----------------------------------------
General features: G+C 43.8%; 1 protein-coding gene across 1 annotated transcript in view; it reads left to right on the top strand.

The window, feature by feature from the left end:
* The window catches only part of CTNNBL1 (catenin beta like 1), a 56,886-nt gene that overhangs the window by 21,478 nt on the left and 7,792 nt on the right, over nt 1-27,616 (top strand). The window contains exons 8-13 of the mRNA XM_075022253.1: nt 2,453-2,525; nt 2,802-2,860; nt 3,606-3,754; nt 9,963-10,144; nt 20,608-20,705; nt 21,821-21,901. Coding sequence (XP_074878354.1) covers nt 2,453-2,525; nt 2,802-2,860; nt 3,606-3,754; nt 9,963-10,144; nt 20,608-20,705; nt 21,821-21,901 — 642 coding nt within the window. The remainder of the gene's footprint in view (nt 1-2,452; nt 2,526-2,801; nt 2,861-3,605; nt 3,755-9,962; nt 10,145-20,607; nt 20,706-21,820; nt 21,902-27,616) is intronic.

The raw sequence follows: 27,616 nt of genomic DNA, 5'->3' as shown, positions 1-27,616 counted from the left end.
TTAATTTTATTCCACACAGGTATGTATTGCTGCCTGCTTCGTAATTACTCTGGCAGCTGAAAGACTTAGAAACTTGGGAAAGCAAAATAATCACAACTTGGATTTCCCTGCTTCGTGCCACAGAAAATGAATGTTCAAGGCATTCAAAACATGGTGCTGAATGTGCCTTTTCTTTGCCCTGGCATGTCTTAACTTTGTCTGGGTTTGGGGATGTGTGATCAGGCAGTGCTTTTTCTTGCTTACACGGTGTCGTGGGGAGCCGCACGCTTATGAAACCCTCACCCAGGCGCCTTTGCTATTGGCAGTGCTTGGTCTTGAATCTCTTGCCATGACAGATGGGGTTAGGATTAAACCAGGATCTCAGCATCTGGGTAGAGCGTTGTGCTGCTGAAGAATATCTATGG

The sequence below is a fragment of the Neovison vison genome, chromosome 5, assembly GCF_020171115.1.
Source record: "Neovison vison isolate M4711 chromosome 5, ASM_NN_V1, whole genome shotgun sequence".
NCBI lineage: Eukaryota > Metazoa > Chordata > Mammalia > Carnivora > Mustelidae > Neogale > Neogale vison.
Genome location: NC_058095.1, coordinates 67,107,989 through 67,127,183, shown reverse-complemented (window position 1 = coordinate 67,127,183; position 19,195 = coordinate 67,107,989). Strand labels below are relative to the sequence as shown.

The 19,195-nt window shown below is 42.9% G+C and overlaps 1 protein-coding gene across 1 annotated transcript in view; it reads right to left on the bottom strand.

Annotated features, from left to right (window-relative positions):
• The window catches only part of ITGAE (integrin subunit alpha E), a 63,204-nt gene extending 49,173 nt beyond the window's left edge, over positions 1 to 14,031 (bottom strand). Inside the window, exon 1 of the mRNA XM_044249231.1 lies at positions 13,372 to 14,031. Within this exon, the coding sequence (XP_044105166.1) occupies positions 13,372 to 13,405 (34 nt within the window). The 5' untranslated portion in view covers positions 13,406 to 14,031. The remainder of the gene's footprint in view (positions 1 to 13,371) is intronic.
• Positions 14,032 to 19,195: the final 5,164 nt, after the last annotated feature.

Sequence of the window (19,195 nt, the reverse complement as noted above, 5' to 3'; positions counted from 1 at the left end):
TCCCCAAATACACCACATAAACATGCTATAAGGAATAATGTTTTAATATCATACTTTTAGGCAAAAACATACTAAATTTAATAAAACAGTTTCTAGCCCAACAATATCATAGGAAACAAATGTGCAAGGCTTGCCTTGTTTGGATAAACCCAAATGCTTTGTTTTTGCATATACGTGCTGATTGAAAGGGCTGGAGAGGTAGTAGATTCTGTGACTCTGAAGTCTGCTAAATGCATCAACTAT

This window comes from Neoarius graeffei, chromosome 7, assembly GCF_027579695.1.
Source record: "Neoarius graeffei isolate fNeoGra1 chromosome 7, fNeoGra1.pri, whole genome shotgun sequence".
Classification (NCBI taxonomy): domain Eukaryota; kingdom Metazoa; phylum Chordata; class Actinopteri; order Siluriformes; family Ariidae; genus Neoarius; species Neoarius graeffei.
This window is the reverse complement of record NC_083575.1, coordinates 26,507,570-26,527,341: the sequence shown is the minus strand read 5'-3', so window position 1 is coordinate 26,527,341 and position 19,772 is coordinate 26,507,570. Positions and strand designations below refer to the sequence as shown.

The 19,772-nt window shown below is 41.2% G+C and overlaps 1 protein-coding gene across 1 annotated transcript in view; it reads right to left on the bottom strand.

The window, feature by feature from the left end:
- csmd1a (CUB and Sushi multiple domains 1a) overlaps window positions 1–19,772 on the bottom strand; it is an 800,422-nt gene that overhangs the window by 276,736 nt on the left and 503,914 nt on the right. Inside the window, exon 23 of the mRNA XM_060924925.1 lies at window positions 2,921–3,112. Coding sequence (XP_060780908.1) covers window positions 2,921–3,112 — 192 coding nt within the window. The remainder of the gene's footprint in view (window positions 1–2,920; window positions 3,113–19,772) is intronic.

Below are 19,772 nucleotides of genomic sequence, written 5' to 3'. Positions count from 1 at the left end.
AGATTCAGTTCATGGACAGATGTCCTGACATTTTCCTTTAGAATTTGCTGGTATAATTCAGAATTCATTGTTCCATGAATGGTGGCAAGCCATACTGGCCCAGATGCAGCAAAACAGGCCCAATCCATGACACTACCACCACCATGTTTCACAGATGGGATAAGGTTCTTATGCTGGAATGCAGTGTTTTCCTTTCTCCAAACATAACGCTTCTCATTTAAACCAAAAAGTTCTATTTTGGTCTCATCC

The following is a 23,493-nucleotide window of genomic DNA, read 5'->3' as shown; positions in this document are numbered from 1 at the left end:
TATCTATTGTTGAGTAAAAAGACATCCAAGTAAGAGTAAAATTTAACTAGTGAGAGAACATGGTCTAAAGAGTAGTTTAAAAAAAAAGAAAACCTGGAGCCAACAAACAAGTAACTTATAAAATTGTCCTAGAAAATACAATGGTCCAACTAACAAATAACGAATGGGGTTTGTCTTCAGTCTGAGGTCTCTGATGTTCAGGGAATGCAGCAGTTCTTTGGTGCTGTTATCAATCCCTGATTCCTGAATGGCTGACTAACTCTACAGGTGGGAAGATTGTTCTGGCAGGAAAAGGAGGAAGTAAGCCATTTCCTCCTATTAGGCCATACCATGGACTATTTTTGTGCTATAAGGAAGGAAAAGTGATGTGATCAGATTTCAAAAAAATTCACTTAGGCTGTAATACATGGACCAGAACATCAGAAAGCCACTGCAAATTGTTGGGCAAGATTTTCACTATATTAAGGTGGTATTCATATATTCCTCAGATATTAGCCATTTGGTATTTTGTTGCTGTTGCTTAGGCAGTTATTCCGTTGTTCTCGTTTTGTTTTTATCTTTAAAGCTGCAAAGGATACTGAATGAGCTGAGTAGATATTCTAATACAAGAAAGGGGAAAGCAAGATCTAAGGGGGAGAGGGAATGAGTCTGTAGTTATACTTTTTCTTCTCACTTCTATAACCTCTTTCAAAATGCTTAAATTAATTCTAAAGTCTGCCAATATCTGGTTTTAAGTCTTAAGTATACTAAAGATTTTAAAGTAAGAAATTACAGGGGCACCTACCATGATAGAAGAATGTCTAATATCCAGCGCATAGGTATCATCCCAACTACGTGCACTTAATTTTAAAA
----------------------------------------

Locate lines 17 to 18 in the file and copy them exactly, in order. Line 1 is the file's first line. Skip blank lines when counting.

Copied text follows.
Source record: "Neoarius graeffei isolate fNeoGra1 chromosome 7, fNeoGra1.pri, whole genome shotgun sequence".
Classification (NCBI taxonomy): domain Eukaryota; kingdom Metazoa; phylum Chordata; class Actinopteri; order Siluriformes; family Ariidae; genus Neoarius; species Neoarius graeffei.